While these automobile jacks may be suitable for the purposes for which they were designed, they would not be as suitable for the purposes of the present invention, as hereinafter described. The present invention, a motor driven scissor jacks for automobiles configured for application during inclement weather and/or at night is driven by the electric power source from the cigarette lighter socket or 12 volt socket of any automobile. A motor is configured to drive a displacement screw, clockwise, and counter clockwise in order to provide for the raising and lowering of the frame portion of the scissor jack. Upper and lower limit switches positioned in sealed housings are provided for peak to preclude damaging the motor or drive system during the raising and lowering operations of the scissor jack of the present invention.
A primary object of the present invention is to provide a motorized scissor jack for automobiles that can be used during inclement weather.
Another object of the present invention is to provide a motorized scissor jack that is driven by the electric power source from the cigarette lighter socket or 12 volt socket of any automobile.
Yet another object of the present invention is to provide a motorized scissor jack that a motor is provided for the rotation of a displacement screw, clockwise and counter clockwise in order to provide for the raising and lowering of the frame portion of the scissor jack.
Still yet another object of the present invention is to provide a motorized scissor jack for automobiles that provides an upper limit switch positioned in a sealed housing that as the jack moves in an upward direction a driving element on one portion of the upper structure makes contact with a biased displacement element on the opposing portion of the upper structure driving a contact of the biased element into a contact of a fixed contact to complete the limiting circuit.
Another object of the present invention is to provide a motorized scissor jack for automobiles that provides a lower limit switch that as the jack moves in a downward direction the displacement screw comes in direct contact with a limit switch roller and drives a contact of a bias displacement element into a fixed contact to complete the limiting circuit.
Yet another object of the present invention is a two speed motor configured for providing a slow and a rapid lift capability.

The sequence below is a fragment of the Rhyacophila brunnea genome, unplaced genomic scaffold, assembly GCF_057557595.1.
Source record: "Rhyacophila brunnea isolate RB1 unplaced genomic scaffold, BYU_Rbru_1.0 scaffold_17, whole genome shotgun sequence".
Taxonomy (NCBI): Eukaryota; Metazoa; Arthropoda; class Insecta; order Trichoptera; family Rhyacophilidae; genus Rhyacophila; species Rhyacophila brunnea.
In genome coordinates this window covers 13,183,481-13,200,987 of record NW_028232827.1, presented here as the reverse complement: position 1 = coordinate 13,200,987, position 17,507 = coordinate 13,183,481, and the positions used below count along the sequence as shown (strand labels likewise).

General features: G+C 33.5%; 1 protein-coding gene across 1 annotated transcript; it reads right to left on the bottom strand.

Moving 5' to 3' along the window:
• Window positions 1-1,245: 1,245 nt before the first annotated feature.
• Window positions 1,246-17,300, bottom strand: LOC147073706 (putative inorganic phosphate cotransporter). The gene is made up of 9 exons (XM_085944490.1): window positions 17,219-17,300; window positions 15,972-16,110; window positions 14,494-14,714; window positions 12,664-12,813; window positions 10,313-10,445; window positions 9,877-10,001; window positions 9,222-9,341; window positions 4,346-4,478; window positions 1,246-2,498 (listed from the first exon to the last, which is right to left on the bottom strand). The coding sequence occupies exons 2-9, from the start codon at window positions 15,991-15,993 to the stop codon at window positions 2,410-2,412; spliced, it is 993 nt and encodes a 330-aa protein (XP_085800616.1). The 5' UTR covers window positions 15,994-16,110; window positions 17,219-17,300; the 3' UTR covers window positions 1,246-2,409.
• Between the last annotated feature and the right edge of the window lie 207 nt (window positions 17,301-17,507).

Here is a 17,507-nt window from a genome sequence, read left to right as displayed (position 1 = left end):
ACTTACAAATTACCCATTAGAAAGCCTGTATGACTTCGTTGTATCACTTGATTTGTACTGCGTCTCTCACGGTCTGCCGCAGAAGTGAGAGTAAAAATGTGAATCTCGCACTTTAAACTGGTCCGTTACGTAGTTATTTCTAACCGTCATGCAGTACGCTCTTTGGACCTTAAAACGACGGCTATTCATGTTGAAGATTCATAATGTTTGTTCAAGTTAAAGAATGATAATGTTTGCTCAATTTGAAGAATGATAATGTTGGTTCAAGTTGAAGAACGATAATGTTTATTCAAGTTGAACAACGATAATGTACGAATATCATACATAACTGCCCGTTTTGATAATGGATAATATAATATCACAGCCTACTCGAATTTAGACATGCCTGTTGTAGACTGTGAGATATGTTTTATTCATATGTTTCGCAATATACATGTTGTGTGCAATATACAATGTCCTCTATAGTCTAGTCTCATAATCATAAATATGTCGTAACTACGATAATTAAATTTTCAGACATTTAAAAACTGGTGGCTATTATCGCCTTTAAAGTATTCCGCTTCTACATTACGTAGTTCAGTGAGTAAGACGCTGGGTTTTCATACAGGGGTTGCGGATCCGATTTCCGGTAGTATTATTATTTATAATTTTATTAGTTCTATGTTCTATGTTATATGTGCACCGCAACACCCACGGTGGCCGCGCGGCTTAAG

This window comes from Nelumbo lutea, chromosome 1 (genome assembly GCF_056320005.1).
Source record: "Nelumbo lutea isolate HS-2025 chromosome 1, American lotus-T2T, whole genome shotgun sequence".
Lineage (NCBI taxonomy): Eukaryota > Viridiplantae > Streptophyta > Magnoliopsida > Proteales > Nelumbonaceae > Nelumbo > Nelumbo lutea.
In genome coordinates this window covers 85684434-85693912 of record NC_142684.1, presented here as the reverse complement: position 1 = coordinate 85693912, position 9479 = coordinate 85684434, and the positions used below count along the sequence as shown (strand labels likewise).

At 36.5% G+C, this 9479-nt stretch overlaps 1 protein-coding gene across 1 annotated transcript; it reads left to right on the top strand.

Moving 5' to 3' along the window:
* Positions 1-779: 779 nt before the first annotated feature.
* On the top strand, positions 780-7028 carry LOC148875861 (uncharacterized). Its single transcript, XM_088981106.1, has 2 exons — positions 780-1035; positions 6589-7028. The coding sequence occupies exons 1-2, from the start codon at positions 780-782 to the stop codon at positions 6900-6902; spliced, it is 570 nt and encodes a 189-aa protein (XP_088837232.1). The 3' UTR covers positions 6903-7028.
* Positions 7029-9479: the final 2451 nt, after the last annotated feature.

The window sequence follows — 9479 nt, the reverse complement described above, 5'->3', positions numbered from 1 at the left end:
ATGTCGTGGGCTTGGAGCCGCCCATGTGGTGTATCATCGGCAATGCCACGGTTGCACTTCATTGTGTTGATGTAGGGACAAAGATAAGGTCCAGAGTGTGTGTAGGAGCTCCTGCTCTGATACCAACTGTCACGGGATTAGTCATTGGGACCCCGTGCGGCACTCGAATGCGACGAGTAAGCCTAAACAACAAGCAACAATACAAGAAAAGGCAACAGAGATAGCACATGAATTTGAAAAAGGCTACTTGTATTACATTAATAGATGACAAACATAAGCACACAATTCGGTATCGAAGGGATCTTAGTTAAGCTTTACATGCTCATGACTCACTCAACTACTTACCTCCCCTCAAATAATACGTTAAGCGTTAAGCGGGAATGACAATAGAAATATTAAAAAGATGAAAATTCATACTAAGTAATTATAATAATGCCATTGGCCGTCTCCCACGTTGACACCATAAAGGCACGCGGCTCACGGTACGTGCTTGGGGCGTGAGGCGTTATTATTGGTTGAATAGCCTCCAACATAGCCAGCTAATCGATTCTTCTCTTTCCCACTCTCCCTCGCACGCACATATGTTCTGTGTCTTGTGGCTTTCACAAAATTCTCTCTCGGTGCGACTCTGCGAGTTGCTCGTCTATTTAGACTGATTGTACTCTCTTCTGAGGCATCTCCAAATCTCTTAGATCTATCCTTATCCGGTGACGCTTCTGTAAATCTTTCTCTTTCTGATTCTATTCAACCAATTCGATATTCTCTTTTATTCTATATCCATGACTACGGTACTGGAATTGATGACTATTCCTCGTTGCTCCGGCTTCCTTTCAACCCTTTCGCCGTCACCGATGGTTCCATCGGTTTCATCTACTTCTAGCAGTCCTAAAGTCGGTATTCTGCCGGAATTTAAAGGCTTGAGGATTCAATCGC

Still, yet another object of the present invention is to provide a motor to turn a drive assembly that causes a displacement screw to turn in a rotation that either grabs or pushes the distal end of the displacement screw.
Additional objects of the present invention will appear as the description proceeds.
The present invention overcomes the shortcomings of the prior art by providing a motor driven scissor jacks for automobiles driven by the electric power source from the cigarette lighter socket or 12 volt socket of any automobile configured for use during inclement weather and/or at night. A motor is provided for the rotation of a displacement screw, clockwise and counter clockwise in order to provide for the raising and lowering of the frame portion of the scissor jack. An upper and lower limit switch are positioned in sealed housings and provide for peak and low bottom point electrical cut-offs in order to limit its raising and lowering operations of the scissor jack.
The foregoing and other objects and advantages will appear from the description to follow. In the description reference is made to the accompanying drawing, which forms a part hereof, and in which is shown by way of illustration specific embodiments in which the invention may be practiced. These embodiments will be described in sufficient detail to enable those skilled in the art to practice the invention, and it is to be understood that other embodiments may be utilized and that structural changes may be made without departing from the scope of the invention. In the accompanying drawing, like reference characters designate the same or similar parts throughout the several views.
The following detailed description is, therefore, not to be taken in a limiting sense, and the scope of the present invention is best defined by the appended claims.
In order that the invention may be more fully understood, it will now be described, by way of example, with reference to the accompanying drawing in which:
FIG. 1 is a perspective side view of a motor driven scissors jack with limit switches being positioned for use with a vehicle constructed in accordance with the present disclosure;
FIG. 2 is a perspective side view of the jack of FIG. 1 constructed in accordance with the present disclosure;
FIG. 3 is a side view of the jack of FIG. 1 in a first position constructed in accordance with the present disclosure;
FIG. 4 is a side view of the jack of FIG. 1 in a second position constructed in accordance with the present disclosure;
FIG. 5 is a close-up of the side view of the jack of FIG. 3 constructed in accordance with the present disclosure;
FIG. 6 is a simplified wiring diagram of the jack of FIG. 1 constructed in accordance with the present disclosure;